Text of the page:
Hansadutta: If only Christ could be perfect, then why did he say, "Be ye perfect, even as your Father who is in heaven is perfect." (Matthew 5:48) Why don't these so-called followers of Christ become perfect also? If the priest is as imperfect as we are, why should we follow him? What benefit shall we get?

Guest: It is a long-standing Christian teaching that no one can be perfect except Christ, and we just have to accept the blood of Christ. How can we be perfect? We are all sinners.

Hansadutta: You can become perfect by surrendering to the perfect: the bona fide spiritual master, who is God's representative. The Bible confirms this: "The disciple is not above his master, but everyone that is perfect shall be like his master." (Luke 6:40) If a teacher writes "A", then all the student has to do is follow and write "A". By doing so, the student will be perfect.

Guest: The mercy of God seems so great that even though we are sinners we can be saved.

Hansadutta: What do you mean by "the mercy of God"?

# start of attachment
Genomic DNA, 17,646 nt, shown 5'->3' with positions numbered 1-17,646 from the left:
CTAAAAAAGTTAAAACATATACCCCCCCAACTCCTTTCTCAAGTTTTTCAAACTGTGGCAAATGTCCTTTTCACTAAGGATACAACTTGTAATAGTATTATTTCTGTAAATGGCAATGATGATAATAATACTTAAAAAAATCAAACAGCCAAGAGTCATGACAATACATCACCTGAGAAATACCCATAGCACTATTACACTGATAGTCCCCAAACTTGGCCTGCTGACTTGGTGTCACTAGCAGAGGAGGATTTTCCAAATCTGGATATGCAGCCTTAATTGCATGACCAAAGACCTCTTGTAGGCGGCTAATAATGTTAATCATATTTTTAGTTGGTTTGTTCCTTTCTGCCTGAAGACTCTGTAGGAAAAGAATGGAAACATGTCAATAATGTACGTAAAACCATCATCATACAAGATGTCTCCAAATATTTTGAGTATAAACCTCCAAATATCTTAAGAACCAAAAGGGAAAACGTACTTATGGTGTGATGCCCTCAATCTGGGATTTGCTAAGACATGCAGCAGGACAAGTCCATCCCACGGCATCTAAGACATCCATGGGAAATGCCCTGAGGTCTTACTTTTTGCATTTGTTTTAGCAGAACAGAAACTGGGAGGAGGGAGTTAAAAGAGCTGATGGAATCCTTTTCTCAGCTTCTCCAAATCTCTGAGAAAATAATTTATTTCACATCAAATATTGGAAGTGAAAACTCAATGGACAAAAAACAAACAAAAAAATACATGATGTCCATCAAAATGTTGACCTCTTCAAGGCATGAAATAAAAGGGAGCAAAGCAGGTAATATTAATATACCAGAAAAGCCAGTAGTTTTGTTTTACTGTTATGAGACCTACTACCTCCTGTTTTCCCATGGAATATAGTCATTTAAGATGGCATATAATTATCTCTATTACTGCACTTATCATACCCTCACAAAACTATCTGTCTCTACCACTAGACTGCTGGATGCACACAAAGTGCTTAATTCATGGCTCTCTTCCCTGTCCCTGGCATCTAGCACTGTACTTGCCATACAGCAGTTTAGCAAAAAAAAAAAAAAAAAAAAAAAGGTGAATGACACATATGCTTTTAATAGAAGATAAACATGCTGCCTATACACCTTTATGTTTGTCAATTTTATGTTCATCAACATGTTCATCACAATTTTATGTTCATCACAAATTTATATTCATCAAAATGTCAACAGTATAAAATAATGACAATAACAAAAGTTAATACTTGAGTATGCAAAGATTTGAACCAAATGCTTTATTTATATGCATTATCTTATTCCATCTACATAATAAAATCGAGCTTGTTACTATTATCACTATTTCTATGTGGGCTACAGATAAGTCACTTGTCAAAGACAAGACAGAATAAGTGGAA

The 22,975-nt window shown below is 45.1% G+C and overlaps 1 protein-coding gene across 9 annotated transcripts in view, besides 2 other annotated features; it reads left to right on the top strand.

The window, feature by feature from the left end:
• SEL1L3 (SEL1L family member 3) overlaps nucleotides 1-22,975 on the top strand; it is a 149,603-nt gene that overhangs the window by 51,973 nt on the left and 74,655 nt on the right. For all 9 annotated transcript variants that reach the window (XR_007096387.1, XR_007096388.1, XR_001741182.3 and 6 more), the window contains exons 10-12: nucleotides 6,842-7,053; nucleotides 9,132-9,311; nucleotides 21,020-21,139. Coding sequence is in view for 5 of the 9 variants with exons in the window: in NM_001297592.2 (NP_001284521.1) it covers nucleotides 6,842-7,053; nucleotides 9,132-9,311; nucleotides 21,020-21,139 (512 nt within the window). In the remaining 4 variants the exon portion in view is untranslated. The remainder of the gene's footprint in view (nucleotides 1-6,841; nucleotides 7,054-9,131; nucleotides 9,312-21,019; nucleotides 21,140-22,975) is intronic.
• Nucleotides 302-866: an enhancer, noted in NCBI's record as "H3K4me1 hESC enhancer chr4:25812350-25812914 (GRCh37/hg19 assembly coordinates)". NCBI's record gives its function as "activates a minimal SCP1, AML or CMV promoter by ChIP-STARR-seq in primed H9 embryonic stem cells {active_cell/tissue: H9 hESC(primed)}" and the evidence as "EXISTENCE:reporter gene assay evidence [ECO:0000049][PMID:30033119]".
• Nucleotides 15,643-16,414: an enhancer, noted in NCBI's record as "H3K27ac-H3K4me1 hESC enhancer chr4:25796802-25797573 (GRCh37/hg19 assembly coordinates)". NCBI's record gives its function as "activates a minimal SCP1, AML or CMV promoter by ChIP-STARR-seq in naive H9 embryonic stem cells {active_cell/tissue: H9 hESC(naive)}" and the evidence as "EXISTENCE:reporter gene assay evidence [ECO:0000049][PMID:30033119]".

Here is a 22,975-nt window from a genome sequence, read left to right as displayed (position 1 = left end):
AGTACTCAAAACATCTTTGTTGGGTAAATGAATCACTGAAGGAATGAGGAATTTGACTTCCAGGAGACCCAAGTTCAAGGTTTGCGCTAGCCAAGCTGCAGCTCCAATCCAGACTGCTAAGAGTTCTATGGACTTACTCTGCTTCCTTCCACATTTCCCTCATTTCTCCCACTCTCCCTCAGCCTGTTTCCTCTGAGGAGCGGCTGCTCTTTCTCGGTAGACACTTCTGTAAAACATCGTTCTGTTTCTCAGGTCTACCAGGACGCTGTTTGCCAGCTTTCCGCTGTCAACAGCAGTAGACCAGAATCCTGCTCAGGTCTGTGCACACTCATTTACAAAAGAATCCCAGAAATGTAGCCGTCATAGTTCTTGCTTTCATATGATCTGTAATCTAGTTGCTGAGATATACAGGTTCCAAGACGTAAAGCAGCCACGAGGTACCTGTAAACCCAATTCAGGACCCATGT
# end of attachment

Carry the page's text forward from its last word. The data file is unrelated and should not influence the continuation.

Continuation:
Guest: We all make mistakes, but somehow God will wipe them out.

Hansadutta: Why should He? Suppose you get 20 speeding tickets. Is the judge going to wipe them out? You have to pay. If you do not pay, you will be arrested. Why should God wipe out your mistakes? You are here to become perfect.

Guest: I was under the impression that we are here to manifest God's love.

Hansadutta: Do you know what love is? What is God's love? People talk of God—"In God we trust"—but how can I say I trust God if I do not follow His laws?

Guest: The Bible says, "Do not add to these teachings."

Hansadutta: I am not asking you to add to them. I am asking you to follow them! The Bible says, "Thou shalt not kill," so do not kill anything, not even the animals. The Bible says that meat eating, intoxication, illicit sex and gambling are forbidden. There is no sanction for these. Anyone who says there is sanction is mistaken. You must stop these things; then only will there be a possibility of understanding and loving God.

Stop Bringing Meat

Guest: I read in the Bible that it is not what goes into a man's mouth, but what comes out of it. In Krishna consciousness, it is said that one should not eat meat, fish or eggs.

Hansadutta: The Bible also says that you should not kill.

Guest: But isn't that a contradiction in the Bible?

Hansadutta: What is the contradiction?

Guest: If you say, "Thou shalt not kill" means that we should not eat meat, then why did Jesus say that it doesn't matter what goes into a man's mouth?

Hansadutta: You are quoting out of context. If you read the verse in context, you will see that it has a completely different meaning. In the Bible it says: